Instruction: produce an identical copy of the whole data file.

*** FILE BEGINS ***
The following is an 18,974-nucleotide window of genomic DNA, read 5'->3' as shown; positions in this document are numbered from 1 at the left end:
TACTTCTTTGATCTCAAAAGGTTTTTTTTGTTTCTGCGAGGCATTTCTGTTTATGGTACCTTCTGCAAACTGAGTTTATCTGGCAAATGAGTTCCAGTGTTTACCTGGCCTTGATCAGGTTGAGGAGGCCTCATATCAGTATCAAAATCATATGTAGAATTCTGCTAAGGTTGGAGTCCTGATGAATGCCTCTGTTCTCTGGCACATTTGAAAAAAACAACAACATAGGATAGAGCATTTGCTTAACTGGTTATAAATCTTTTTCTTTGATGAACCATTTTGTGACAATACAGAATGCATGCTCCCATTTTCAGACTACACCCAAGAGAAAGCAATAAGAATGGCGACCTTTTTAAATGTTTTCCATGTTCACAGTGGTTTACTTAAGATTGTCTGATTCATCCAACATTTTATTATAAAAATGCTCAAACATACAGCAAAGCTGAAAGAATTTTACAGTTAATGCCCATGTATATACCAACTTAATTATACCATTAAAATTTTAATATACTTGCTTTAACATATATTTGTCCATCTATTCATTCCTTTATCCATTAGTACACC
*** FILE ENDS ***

The following is an 18,974-nucleotide window of genomic DNA, read 5'->3' as shown; positions in this document are numbered from 1 at the left end:
TACTTCTTTGATCTCAAAAGGTTTTTTTTGTTTCTGCGAGGCATTTCTGTTTATGGTACCTTCTGCAAACTGAGTTTATCTGGCAAATGAGTTCCAGTGTTTACCTGGCCTTGATCAGGTTGAGGAGGCCTCATATCAGTATCAAAATCATATGTAGAATTCTGCTAAGGTTGGAGTCCTGATGAATGCCTCTGTTCTCTGGCACATTTGAAAAAAACAACAACATAGGATAGAGCATTTGCTTAACTGGTTATAAATCTTTTTCTTTGATGAACCATTTTGTGACAATACAGAATGCATGCTCCCATTTTCAGACTACACCCAAGAGAAAGCAATAAGAATGGCGACCTTTTTAAATGTTTTCCATGTTCACAGTGGTTTACTTAAGATTGTCTGATTCATCCAACATTTTATTATAAAAATGCTCAAACATACAGCAAAGCTGAAAGAATTTTACAGTTAATGCCCATGTATATACCAACTTAATTATACCATTAAAATTTTAATATACTTGCTTTAACATATATTTGTCCATCTATTCATTCCTTTATCCATTAGTACACC